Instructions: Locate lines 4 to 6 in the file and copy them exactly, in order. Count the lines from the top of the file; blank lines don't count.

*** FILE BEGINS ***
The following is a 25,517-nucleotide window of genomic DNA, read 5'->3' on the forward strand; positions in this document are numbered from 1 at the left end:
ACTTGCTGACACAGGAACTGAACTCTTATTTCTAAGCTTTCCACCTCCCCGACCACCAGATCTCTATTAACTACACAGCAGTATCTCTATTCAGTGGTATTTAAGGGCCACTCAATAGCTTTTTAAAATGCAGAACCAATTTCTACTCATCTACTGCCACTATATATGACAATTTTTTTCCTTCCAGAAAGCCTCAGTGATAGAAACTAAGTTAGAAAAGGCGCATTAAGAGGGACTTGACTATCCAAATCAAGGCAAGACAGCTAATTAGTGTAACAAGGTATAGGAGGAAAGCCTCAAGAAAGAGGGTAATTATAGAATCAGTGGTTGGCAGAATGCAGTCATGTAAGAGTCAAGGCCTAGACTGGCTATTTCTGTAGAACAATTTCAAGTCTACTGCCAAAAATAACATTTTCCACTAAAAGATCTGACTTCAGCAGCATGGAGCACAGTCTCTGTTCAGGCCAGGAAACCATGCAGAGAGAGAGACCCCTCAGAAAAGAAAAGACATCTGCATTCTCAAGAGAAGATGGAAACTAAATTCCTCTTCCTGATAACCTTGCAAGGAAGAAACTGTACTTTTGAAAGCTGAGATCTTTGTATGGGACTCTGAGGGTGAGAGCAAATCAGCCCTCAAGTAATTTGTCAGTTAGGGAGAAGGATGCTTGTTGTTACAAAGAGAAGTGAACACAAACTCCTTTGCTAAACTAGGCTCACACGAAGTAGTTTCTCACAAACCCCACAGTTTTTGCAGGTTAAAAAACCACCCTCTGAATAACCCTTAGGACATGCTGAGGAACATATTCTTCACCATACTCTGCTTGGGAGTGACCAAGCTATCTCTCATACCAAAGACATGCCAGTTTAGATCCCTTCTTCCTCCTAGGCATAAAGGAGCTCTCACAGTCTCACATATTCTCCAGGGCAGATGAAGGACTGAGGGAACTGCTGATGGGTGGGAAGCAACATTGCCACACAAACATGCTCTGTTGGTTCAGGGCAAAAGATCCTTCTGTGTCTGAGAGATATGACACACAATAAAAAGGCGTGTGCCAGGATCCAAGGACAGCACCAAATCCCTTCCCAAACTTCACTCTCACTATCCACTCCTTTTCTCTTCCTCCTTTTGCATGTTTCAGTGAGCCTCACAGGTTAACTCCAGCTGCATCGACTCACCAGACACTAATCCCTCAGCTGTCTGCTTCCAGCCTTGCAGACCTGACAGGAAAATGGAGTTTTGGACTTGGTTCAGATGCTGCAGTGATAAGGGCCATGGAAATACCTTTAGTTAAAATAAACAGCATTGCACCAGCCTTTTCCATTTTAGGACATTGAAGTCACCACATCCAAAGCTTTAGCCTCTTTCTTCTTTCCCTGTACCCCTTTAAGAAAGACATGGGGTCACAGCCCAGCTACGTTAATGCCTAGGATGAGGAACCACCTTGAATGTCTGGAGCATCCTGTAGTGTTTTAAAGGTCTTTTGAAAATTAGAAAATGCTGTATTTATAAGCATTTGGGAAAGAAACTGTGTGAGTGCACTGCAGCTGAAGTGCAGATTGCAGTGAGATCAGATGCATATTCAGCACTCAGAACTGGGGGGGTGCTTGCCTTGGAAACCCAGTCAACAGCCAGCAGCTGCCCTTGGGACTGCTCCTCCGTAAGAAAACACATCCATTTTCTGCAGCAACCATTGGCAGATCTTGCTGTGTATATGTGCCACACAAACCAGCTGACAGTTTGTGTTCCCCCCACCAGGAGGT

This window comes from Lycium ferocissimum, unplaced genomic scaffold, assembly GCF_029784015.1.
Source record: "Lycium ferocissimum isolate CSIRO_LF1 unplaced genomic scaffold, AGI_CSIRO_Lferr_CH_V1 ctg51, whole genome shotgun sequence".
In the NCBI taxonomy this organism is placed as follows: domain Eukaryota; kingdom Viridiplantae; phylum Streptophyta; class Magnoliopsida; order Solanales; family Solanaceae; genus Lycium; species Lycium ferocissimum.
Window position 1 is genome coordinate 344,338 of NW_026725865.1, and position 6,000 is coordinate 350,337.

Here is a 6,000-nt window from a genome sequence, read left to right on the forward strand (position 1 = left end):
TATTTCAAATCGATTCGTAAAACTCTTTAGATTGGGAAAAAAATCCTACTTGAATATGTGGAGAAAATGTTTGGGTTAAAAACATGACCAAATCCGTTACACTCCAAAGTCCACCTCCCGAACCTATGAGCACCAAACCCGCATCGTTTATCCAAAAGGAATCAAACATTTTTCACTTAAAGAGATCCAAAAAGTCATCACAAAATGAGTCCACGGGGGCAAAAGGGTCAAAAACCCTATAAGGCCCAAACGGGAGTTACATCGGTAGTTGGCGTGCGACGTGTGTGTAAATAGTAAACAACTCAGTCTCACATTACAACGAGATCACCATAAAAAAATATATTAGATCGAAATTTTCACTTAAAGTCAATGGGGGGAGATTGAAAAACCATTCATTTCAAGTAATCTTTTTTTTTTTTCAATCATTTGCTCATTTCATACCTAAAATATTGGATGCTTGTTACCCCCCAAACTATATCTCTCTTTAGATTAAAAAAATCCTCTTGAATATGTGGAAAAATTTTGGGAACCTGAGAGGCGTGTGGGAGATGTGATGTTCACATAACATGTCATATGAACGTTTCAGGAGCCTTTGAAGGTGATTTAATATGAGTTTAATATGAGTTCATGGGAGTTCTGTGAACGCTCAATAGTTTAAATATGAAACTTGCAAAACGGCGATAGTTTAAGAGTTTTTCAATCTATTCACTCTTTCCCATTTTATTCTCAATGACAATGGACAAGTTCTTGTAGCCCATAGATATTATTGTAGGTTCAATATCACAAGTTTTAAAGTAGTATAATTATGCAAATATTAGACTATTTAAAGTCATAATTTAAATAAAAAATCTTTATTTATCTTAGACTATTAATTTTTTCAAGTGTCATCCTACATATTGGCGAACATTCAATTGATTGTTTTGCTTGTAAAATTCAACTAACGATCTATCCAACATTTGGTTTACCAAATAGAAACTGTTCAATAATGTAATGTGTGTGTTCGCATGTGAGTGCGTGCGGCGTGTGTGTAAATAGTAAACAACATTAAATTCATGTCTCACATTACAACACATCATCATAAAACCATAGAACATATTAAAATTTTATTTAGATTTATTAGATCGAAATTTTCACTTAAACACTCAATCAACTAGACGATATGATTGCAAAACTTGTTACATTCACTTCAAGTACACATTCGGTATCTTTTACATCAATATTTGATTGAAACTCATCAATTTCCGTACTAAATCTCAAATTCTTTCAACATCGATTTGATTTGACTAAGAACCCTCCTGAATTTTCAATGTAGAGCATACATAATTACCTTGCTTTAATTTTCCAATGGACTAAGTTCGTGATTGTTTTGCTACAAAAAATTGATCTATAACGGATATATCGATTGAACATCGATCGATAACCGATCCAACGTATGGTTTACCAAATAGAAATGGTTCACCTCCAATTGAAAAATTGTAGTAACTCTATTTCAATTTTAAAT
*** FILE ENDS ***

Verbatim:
Source record: "Lycium ferocissimum isolate CSIRO_LF1 unplaced genomic scaffold, AGI_CSIRO_Lferr_CH_V1 ctg51, whole genome shotgun sequence".
In the NCBI taxonomy this organism is placed as follows: domain Eukaryota; kingdom Viridiplantae; phylum Streptophyta; class Magnoliopsida; order Solanales; family Solanaceae; genus Lycium; species Lycium ferocissimum.
Window position 1 is genome coordinate 344,338 of NW_026725865.1, and position 6,000 is coordinate 350,337.